I just finished reading Tom Brokaw’s book, “The Greatest Generation,” about Americans (my father among them) who bravely and honorably defeated our enemies in World War II.

One of my dad’s best friends was a front-line interrogator of captured Nazi officers during the bloody campaign after D-Day. Those enemy combatants, with fresh American blood on their hands, were treated humanely under the rules of the Geneva Conventions; none was tortured. A great deal of useful information was obtained from those prisoners. Many were sent to prison camps, some here in the state of Maine, where they were given decent treatment.

What a contrast to the brutal tactics of the CIA following 9/11, as detailed in the recently released Senate report. Is al-Qaida that much more of a threat to America than Germany and Japan during WWII, to justify torturing prisoners? (And it was torture — one person died during interrogations.)

Was the attack on the World Trade Center worse than the attack on Pearl Harbor? Are bombings of civilian markets more horrifying than Dachau or Auschwitz?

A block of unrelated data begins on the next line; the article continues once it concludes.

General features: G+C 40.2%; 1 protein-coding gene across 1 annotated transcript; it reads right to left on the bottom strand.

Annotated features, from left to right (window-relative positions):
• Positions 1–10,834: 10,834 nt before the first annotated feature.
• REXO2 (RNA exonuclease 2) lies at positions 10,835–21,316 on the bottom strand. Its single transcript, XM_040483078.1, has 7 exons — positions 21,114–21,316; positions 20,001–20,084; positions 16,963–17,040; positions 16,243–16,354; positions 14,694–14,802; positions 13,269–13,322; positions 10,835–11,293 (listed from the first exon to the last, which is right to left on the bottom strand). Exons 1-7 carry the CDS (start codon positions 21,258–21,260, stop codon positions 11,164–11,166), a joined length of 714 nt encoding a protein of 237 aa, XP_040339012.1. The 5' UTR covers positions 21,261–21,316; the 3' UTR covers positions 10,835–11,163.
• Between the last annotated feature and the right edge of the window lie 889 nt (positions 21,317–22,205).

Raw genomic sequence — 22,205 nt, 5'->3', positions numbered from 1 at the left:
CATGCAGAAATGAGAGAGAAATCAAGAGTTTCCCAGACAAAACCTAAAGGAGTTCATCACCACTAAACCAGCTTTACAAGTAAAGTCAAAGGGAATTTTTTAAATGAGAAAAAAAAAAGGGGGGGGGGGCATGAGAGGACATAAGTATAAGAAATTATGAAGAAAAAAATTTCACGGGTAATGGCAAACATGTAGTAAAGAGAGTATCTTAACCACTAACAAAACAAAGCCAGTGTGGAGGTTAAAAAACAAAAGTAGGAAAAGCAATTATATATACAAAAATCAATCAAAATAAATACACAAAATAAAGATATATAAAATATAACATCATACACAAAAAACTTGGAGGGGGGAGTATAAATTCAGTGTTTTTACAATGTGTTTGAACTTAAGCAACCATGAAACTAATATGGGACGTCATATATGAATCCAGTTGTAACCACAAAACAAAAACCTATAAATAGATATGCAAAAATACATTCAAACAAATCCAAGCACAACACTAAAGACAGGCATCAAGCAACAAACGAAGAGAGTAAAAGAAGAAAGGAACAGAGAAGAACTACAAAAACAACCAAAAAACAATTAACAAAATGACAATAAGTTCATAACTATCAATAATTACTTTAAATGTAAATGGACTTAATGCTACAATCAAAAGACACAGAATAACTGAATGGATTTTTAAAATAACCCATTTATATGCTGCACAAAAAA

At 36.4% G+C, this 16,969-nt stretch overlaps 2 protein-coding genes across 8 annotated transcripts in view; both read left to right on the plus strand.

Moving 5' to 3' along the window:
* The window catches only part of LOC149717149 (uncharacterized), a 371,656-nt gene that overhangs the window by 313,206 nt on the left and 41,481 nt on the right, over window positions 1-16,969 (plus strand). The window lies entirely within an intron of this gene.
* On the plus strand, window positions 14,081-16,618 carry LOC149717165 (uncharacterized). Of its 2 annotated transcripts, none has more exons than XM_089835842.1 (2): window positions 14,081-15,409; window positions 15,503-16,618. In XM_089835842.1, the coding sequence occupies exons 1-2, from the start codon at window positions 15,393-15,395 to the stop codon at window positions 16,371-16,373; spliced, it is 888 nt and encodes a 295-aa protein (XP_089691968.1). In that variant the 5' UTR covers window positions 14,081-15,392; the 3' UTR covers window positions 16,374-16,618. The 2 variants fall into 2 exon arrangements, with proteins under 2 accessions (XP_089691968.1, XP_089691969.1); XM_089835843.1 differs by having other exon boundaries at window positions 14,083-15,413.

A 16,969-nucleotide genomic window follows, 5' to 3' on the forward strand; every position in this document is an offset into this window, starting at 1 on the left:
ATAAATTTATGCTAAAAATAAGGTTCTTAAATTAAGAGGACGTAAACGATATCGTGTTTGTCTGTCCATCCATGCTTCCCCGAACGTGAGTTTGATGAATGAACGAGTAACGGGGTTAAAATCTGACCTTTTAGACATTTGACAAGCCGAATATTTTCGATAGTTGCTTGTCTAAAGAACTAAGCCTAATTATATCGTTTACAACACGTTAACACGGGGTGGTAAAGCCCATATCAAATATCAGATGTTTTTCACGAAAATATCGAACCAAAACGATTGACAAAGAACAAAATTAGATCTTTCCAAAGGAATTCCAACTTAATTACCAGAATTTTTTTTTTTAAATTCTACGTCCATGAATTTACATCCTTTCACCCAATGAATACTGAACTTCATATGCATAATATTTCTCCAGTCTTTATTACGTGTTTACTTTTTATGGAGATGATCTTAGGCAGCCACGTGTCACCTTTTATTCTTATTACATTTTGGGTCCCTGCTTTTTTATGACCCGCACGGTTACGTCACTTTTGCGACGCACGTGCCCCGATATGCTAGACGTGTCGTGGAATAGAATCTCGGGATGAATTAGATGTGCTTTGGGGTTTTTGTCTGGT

I can’t believe that the dialogue in the media about torture revolves around the question of how “effective” it was, as if any level of “effectiveness” can justify it. Shame on President George Bush for authorizing such tactics and shame on Joseph Reisert and M.D. Harmon for defending them in recent commentaries in this paper. It seems they object to the release of this information by the Senate Intelligence Committee. I believe Americans have the right to know what is being done in our name and with our taxpayer dollars.

Eventually, I believe we will win against the likes of al-Qaida and ISIS, but not with waterboarding, tanks or bombs. We will prevail, as our fathers did, because we are better than they are.

David Preston

China Village

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